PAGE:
Published February 2, 2024
Recent media headlines about the latest abortion cases could lead one to believe that state abortion laws require pregnant women to die in emergency rooms and that federal law requires “emergency abortions.” Both beliefs are wrong.
These misleading headlines center on litigation in Idaho and Texas involving the states’ abortion laws and a federal law called the Emergency Medical Treatment and Labor Act or EMTALA.
All state abortion laws provide protections for the mother’s life. Idaho’s Defense of Life Act prohibits abortions except when “necessary to prevent the death of the pregnant woman” and in the first trimester when the pregnancy is a result of rape or incest. Texas’ Human Life Protect Act prohibits abortion except when a “life-threatening physical condition . . . places the female at risk of death or poses a serious risk of substantial impairment of a major bodily function.”
After the Supreme Court’s Dobbs decision overturned Roe v. Wade and returned the issue of abortion “to the people and their elected representatives,” the Biden administration sought workarounds to state pro-life laws. These efforts include claiming federal laws, such as EMTALA, impose abortion mandates.
EMTALA, which was enacted in 1986 to ensure patients could receive emergency services even if they were unable to pay, requires Medicare-funded hospitals to do three things: medically screen, stabilize, and appropriately transfer an individual with an “emergency medical condition.” The law defines “emergency medical condition” as:
a medical condition manifesting itself by acute symptoms of sufficient severity (including severe pain) such that the absence of immediate medical attention could reasonably be expected to result in—(i) placing the health of the individual (or, with respect to a pregnant woman, the health of the woman or her unborn child) in serious jeopardy, (ii) serious impairment to bodily functions, or (iii) serious dysfunction of any bodily organ or part.
EMTALA only preempts state law if it “directly conflicts.” At its heart, EMTALA is a pro-life law; it mentions “unborn child” four times and imposes a duty to care for the child as well as the mother. Significantly, EMTALA does not mandate any medical treatment, especially abortion.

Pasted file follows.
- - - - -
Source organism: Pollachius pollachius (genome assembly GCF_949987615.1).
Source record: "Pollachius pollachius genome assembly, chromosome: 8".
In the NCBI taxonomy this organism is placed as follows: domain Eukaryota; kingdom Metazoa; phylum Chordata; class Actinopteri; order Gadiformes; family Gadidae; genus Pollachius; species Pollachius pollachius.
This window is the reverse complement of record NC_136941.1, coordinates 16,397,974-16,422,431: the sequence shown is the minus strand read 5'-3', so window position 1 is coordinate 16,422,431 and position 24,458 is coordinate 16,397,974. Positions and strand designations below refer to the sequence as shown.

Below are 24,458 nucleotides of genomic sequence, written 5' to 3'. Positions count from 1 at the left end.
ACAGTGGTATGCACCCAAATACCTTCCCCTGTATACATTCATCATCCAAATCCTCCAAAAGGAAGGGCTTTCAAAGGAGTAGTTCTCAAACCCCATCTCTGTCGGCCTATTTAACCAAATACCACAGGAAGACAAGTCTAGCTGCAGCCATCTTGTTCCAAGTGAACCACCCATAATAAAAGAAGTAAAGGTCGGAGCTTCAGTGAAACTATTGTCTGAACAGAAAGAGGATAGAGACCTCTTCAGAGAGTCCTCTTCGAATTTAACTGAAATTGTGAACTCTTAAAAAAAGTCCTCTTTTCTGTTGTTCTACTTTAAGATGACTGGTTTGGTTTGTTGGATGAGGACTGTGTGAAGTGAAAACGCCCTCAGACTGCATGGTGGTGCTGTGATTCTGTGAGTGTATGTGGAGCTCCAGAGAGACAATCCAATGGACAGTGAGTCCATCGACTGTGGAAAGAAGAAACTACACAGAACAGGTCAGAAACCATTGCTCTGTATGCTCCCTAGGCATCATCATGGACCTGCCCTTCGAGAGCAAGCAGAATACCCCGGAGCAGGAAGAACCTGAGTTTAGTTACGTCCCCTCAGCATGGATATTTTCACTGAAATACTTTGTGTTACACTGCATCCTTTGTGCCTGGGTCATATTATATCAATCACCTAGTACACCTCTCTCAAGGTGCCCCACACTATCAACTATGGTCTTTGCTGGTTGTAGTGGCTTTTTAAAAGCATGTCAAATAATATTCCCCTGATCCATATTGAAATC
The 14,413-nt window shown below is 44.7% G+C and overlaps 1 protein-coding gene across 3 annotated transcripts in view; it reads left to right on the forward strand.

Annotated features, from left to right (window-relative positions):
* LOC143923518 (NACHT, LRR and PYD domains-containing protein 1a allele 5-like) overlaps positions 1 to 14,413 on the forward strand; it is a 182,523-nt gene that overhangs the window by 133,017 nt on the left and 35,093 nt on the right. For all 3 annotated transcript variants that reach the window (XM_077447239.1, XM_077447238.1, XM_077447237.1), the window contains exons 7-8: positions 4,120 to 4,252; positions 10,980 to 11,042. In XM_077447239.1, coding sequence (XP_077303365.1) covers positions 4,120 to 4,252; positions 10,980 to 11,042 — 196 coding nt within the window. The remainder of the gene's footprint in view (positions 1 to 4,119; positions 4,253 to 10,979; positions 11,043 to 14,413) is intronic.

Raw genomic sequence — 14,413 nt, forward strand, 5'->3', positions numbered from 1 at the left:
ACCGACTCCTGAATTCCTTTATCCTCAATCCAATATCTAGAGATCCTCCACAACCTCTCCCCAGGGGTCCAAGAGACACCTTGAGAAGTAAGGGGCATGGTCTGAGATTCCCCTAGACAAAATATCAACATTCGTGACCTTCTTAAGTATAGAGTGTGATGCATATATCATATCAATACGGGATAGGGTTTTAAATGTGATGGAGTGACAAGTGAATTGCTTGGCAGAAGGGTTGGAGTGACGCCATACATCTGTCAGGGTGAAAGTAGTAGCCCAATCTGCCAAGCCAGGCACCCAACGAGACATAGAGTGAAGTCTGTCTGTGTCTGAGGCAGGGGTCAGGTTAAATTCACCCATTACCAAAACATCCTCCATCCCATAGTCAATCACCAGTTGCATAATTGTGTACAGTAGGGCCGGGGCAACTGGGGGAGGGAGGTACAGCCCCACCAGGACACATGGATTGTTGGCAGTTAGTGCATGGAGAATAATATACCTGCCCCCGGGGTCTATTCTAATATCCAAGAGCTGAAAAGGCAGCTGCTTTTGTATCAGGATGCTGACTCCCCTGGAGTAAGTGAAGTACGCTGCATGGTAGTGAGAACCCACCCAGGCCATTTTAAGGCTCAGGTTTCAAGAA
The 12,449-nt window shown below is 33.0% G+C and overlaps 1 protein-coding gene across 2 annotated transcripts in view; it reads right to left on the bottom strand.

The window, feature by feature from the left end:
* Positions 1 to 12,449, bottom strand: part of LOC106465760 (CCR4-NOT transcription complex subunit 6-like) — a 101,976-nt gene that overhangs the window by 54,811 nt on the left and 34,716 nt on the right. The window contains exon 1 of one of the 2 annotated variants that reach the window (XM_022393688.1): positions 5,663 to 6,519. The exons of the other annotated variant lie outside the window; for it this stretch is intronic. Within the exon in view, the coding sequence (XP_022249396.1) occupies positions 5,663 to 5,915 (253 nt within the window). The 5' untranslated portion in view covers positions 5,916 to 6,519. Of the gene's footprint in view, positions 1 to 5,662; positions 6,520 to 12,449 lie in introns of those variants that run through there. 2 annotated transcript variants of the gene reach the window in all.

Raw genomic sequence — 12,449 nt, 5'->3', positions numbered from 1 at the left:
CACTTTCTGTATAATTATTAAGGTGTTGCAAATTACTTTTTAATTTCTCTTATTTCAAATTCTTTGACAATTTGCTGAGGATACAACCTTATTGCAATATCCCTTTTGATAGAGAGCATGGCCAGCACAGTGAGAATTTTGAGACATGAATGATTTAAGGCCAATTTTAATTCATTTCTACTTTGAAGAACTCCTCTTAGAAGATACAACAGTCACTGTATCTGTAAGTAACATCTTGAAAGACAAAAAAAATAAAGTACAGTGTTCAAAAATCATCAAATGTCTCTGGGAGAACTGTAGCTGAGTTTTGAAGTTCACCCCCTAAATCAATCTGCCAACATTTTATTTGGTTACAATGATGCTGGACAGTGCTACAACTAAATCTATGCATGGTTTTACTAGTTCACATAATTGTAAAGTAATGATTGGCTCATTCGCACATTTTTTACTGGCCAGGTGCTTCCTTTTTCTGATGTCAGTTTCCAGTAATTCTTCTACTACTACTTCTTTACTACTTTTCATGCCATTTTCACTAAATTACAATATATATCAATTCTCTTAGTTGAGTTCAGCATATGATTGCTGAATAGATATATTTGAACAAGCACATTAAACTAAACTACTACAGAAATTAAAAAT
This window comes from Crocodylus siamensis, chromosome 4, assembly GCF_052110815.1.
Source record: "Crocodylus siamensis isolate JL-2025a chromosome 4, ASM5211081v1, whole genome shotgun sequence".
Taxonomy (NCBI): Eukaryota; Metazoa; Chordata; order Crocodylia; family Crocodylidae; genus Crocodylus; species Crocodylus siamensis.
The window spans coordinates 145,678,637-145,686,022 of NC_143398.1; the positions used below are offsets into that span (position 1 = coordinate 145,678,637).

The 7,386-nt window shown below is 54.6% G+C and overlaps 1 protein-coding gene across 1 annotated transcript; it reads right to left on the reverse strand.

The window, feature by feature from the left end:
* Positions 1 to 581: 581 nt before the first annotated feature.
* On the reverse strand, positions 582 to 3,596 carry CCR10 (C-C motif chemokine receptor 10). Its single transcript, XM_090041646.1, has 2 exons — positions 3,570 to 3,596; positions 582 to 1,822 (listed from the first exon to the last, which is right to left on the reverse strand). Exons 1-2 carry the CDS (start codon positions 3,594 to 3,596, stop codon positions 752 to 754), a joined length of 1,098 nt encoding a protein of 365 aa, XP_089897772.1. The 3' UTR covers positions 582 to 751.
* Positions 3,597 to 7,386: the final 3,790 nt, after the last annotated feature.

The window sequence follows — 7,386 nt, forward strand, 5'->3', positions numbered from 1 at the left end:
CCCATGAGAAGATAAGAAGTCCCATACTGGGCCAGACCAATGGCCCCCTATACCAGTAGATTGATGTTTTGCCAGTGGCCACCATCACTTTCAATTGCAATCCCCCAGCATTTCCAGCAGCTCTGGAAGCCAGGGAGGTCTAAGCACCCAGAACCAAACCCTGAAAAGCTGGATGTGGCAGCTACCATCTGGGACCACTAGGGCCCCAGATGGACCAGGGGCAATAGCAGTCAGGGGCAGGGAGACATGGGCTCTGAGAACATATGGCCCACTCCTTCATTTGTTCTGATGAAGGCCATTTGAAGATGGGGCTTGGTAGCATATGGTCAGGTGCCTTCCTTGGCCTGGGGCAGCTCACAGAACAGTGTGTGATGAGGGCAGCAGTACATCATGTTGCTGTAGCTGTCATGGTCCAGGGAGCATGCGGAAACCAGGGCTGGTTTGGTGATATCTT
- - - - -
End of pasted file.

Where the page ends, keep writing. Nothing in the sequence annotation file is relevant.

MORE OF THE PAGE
Within weeks of the Dobbs decision, the Department of Health and Human Services issued new guidance claiming that EMTALA could require hospitals to perform abortions as “stabilizing treatment” and could preempt state abortion laws if their exceptions are narrower than EMTALA’s emergency medical condition definition.
Shortly after, the Department of Justice sued Idaho, claiming EMTALA preempted its abortion law. Simultaneously, Texas and two pro-life groups (the American Association of Pro-Life Obstetricians and Gynecologists and the Christian Medical and Dental Associations) sued HHS to prevent the department from enforcing its EMTALA guidance against Texas’ abortion law and the groups’ members.
For a more in-depth discussion of the litigation, see my summary here. But in short, Idaho’s law was enjoined while Texas’ law was upheld.
Idaho appealed to the Supreme Court, which agreed to hear the case. The oral argument will be in April when the court will decide “whether EMTALA preempts state laws that protect human life and prohibit abortions, like Idaho’s Defense of Life Act.” A final ruling is expected in June.
The Supreme Court’s decision to take the case and allow Idaho’s law to be in effect in the interim bodes well for state pro-life laws.
Rachel N. Morrison is a Fellow at the Ethics and Public Policy Center, where she directs EPPC’s HHS Accountability Project. An attorney, her legal and policy work focuses on religious liberty, health care rights of conscience, the right to life, nondiscrimination, and civil rights.